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An Open Letter to Robert Reich

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Mr. Robert Reich

Dear Mr. Reich:

Complaining in a much-viewed recent Facebook post* about the low pay of K-12 schoolteachers, you assert that such teachers should be paid more in order to increase the supply of teachers.  Although you’re right about the great importance of education, your economics is mistaken.

Contrary to your argument, we should celebrate rather than bemoan the fact that teachers are paid less than the likes of CEOs, professional athletes, and movie stars.  Low teacher pay means that the number of people willing and able to work as K-12 teachers is already quite large.  Precisely because education is especially important, we are blessed that so many people are willing to work as teachers that the cost to society of each teacher is relatively low.  Given the number of school-age children, higher teacher salaries would be evidence that fewer people than is actually the case today are willing to work as teachers.  That situation would be one to lament, not cheer.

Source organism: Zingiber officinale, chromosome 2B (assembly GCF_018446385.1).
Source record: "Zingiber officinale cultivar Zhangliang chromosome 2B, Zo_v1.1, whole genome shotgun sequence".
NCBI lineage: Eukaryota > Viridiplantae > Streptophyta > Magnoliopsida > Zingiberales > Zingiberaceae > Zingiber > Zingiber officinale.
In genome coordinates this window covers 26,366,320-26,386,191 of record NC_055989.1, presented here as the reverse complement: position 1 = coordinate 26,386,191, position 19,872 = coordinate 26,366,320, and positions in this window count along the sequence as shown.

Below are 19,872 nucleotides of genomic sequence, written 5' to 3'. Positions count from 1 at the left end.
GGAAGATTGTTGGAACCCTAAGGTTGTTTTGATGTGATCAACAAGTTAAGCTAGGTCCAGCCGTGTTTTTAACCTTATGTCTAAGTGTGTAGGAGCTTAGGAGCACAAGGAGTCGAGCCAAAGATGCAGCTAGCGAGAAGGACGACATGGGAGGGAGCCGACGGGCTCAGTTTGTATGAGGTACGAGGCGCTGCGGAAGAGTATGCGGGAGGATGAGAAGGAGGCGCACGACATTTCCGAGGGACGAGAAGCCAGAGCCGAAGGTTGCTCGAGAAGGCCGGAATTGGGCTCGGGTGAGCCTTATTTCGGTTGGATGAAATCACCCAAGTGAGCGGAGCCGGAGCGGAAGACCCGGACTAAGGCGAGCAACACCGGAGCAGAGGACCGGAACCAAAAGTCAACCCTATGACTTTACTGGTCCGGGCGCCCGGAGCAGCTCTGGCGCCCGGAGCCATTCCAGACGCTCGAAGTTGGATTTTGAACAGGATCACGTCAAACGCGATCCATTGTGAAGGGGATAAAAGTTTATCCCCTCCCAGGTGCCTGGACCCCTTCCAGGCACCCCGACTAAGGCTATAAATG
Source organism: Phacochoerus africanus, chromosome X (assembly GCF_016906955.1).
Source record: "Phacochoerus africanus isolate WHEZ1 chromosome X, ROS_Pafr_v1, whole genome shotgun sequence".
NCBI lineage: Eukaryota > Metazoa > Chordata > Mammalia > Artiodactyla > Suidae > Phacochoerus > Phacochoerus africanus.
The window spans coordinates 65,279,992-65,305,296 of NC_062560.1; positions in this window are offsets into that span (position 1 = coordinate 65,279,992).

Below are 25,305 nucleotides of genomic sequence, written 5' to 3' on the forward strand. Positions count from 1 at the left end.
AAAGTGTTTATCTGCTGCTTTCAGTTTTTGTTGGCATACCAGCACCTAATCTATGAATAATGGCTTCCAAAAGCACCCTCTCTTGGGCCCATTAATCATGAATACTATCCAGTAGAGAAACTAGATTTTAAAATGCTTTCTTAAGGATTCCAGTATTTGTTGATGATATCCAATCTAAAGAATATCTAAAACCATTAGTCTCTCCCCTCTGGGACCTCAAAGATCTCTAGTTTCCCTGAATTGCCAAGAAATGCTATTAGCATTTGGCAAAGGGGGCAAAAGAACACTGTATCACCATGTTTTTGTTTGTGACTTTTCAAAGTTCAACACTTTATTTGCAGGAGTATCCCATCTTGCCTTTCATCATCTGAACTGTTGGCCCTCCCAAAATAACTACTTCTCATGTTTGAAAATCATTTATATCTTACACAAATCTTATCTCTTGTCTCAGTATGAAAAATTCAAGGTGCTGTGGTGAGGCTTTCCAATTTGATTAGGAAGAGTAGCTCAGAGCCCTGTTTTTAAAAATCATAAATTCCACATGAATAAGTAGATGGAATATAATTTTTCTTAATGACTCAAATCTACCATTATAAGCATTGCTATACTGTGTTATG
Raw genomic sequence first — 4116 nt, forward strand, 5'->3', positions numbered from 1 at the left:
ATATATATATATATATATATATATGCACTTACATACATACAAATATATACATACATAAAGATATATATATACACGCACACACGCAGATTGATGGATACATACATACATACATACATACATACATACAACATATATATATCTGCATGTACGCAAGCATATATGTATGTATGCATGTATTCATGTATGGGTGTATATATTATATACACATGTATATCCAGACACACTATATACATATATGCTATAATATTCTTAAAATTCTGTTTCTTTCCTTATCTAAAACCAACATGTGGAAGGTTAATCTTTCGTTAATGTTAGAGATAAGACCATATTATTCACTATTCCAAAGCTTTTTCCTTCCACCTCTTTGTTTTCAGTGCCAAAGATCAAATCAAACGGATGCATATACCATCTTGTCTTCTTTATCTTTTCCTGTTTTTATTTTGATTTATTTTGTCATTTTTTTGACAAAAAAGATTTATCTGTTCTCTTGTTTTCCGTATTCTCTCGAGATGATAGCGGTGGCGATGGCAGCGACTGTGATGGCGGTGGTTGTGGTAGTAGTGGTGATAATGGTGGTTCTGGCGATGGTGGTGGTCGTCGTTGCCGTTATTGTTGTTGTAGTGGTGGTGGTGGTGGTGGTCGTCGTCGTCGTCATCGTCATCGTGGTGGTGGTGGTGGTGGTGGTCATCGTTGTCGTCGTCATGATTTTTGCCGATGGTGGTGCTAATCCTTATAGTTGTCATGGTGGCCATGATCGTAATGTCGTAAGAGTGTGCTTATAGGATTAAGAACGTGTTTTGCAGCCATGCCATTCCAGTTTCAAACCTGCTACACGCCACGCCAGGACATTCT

In case you still don’t see my point, let me ask if you believe that the pay of physicians should rise.  After all, healthcare, like education, is vitally important.  So by your logic, we should artificially raise the pay of physicians in order to encourage more people to become doctors.  Yet, of course, we want healthcare to be more, not less, affordable.  The same is true for education.  Unfortunately, the supply of physicians is so low that the resulting pay of physicians is unusually high.

So let’s be thankful rather than regretful that we don’t suffer the same problem in education that we suffer in healthcare.  Let’s toast the fact that – as the relatively low pay of teachers reflects – a large number of people are today willing and able to work as teachers.

Sincerely,
Donald J. Boudreaux
Professor of Economics
and
Martha and Nelson Getchell Chair for the Study of Free Market Capitalism at the Mercatus Center
George Mason University
Fairfax, VA  22030

* Can be found here [2].

….

See also this October 3, 2013, Cafe blog post [3].

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